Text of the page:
Gluttons for punishment
November 3, 2005
It’s touted as one of the most grueling bike races on the planet ” sending willing competitors 200 miles in three days, snaking through dense jungles, ascending towering volcanoes and stumbling through deep mud and swollen rivers, bike in hand.
Fueled by that knowledge, Truckee residents and friends Justin Scharp, Jim Easterbrook and Rich Coppola are pumped and prepared to take on the Costa Rican adventure race, La Ruta de los Conquistadores, Nov. 11-13.
Unlike most adventure races ” the three have competed in many, including the Big Blue series that swings through Lake Tahoe annually ” La Ruta follows dirt roads and thus requires no navigational skills. It does, however, demand a high level of endurance and resolve.
“I know this will be the toughest one,” Scharp said, comparing the race with others under his belt.
Easterbrook, who along with Scharp and Coppola is an avid rock climber, agreed that La Ruta is the most imposing race he has entered. Asked if he was nervous going in to the final week before the big event, Easterbrook conceded, “Definitely.
“You don’t really know what challenges you’re going to face,” he said. “Riding 70 miles in one day, that’s burly. So yeah, I’m a little nervous, just the fear of the unknown. I’ve got butterflies for sure.”
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Scharp, Coppola and Easterbrook have been friends for about seven years, sharing a common interest in adventure. They all climb, ride bikes and run marathons and along with Kristen McDougall make up team Jingiss in the Big Blue Adventure Series, as well and other race series.
Coppola and Scharp recently climbed the Matterhorn in Switzerland and, on another venture, rode 115 miles on bikes through the French Alps, gaining 16,000 feet in elevation in one day, Scharp said. All three together have summited Mount Whitney and Shasta as well as Mount Rainier in Washington ” and other peaks. They’ve also climbed routes on Yosemite’s Half Dome and El Capitan.
Lately, though, the rock-scaling endeavors have been put on hold in order to train for La Ruta. And with families and busy work schedules, many of the training sessions are squeezed in late at night.
“I’ve been riding until midnight or 1 a.m., on 50- 60- 70-mile rides,” Coppola said, adding that his routine has remained the same, rain or snow. Preparing for the inevitable foot travel in La Ruta ” when riding a bike becomes impossible ” Coppola said last week he added a 3,000-foot hill climb carrying his bike. But he’s still not 100 percent sure he’ll be ready.
“I feel good,” he said. “I’ve been training quite a bit for it, but I don’t think you can train enough. How do you prepare for something like this? There’s a lot of unknowns.”
Thirteen years ago race organizer Roman Urbina explored then retraced the coast-to-coast route discovered by Spanish conquistador Juan de Caballon. La Ruta de los Conquistadores was born.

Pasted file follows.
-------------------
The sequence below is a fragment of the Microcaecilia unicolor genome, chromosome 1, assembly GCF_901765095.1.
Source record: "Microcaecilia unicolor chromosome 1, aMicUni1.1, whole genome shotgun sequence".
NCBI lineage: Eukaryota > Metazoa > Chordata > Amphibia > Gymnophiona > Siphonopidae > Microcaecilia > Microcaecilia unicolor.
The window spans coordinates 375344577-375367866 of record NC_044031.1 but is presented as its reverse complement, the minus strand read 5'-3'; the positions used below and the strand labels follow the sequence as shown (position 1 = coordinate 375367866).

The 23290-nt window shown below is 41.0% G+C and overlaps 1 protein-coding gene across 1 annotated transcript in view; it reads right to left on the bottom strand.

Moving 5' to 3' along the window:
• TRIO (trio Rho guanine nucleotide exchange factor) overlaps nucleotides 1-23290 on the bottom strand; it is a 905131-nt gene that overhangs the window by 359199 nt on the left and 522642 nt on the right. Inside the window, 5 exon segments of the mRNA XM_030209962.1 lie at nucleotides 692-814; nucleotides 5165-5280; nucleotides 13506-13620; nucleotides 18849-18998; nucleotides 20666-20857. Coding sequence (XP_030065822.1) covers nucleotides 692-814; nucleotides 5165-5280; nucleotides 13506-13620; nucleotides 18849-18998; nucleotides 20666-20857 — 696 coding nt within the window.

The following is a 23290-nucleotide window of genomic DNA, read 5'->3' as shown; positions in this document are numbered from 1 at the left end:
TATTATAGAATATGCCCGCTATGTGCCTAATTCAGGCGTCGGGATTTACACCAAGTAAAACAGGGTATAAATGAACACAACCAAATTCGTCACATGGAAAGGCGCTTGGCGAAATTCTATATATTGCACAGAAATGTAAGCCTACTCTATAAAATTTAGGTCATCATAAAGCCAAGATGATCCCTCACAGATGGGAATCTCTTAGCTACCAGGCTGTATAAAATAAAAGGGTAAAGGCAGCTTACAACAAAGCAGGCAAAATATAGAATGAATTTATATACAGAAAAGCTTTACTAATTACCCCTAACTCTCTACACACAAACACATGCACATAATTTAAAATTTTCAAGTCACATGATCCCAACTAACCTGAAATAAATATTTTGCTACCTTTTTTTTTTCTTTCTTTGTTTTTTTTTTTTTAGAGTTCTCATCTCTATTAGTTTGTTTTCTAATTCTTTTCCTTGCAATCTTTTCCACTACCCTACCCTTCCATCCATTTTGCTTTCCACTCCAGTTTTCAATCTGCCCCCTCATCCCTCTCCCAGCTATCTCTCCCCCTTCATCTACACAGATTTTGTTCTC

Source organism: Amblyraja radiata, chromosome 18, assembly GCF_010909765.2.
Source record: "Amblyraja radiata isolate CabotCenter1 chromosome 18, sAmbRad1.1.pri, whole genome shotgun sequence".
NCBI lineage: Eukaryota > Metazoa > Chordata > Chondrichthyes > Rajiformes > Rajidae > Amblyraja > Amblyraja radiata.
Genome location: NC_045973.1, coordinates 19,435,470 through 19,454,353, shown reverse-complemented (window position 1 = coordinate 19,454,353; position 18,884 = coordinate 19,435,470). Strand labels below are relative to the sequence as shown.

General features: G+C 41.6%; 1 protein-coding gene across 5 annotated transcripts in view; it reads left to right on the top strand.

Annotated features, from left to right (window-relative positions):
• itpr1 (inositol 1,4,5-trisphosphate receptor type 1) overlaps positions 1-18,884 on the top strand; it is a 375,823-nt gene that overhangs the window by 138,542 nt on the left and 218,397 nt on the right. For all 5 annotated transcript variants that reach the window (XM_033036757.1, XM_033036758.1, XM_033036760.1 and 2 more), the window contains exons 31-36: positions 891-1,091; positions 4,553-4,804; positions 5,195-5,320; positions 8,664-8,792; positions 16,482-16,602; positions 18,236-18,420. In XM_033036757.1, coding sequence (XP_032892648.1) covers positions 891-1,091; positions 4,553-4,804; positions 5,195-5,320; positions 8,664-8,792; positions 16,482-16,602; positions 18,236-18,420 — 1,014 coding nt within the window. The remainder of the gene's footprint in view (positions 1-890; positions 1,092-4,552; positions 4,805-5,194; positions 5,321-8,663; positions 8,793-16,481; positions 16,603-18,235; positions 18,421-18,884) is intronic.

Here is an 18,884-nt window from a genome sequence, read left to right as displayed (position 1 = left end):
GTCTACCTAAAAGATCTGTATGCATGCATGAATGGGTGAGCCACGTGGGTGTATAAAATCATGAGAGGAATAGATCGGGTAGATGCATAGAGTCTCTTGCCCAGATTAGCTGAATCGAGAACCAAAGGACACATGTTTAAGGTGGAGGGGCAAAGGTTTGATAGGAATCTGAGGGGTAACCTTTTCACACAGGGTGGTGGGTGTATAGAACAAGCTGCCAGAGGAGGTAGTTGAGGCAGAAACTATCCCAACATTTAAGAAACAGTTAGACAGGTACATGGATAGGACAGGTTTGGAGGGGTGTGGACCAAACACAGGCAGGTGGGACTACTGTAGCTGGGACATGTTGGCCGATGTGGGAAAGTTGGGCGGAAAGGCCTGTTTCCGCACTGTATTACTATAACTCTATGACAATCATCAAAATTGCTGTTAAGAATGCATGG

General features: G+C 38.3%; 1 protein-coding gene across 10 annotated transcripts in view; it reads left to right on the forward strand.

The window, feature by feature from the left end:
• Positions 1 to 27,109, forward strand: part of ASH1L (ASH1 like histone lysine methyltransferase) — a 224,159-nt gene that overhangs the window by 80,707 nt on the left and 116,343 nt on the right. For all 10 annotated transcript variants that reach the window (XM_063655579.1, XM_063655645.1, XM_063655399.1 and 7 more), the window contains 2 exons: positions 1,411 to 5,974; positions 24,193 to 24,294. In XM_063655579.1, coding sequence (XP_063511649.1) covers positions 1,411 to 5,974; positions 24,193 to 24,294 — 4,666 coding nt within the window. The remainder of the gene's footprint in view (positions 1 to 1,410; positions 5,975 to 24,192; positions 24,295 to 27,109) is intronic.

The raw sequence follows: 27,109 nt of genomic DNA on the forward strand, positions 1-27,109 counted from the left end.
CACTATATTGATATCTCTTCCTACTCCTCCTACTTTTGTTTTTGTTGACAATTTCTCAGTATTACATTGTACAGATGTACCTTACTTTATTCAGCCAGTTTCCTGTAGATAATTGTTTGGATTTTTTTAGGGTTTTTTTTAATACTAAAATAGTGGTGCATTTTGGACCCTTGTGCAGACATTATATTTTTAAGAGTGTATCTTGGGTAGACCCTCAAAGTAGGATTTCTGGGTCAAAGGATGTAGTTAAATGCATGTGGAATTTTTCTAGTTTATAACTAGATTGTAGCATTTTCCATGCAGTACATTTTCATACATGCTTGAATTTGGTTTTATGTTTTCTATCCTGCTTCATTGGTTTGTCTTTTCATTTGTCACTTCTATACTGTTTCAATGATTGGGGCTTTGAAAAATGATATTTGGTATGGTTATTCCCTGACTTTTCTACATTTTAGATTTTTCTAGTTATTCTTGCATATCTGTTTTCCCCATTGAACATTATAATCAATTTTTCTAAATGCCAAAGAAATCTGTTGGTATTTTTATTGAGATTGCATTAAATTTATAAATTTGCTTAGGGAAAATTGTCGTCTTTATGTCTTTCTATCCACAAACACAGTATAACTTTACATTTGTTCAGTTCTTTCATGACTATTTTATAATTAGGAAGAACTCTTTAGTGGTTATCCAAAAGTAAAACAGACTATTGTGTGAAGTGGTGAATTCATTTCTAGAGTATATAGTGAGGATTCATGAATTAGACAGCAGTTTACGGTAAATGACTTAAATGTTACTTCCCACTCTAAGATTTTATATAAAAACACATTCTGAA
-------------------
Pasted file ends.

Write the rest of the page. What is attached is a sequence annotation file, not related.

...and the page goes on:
La Ruta accepts 450 entrants, many of whom drop out of the race due to dehydration, insufficient food intake or mechanical problems ” with the latter increasing greatly the harsher the conditions.
And the elements are often harsh in tropical Costa Rica, which, according to the La Ruta Web site, averages 130 inches of rain a year. The rainier the season the more mud and water to contend with, which equals more hoofing and less riding.
The race is broken into three stages ” one a day ” with each requiring completion in an allotted amount of time. On top of the time limits per stage, competitors must also reach checkpoints by a certain time in order to remain in contention. If a checkpoint or stage cutoff time is missed, the racer may continue but will not be considered an official finisher.
Fortunately for the competitors, hotel arrangements are made in advance for the end of each stage.
The first stage starts on the Pacific Coast of Costa Rica at 5:15 a.m., in Punta Leona, and ends 70 miles inland in Santa Ana, San Jose. The cutoff is 5:15 p.m., although last year’s winning time was 5:06.32.
Stage two covers 50 miles and connects Santa Ana with Aquiares, Turrialba, starting at 6:30 a.m. and ending by 5 p.m., at the latest. The La Ruta Web site warns to “be prepared for drastic climate changes this day,” as racers climb over the highest summit on the route, 11,259-foot Irazu Volcano. The winning time in this section last year was 4:05.06.
Stage three is the longest, stretching 80 miles from the interior of Costa Rica to Mawamba, Moin on the Caribbean coast. Start time is 7:15 a.m. and cutoff time is 5:15 p.m. Last year’s winning time was 5:26.02.
Never before has a non-Costa Rican native won the race ” David “Tinker” Juarez of the United States placed second in 2001 as did Colombian natives Freddy Restrepo in 1999 and Diego Garabito in 2003.
“I think we’re all confident in finishing,” Scharp said. “We’re not necessarily going to win, but hopefully we get a quality finish.”
Although the three Truckee competitors plan to ride as a unit, La Ruta is an individual race, meaning the fastest man is not going wait if someone is lagging, Easterbrook said.
But they’re all in good shape, and none anticipates lagging. And with competitiveness comes certain expectations.
“I’d like to finish in the top 50,” Easterbrook said. “If I don’t achieve that I won’t be heartbroken, but I’ve got to finish. I’ll be disappointed if I don’t.”
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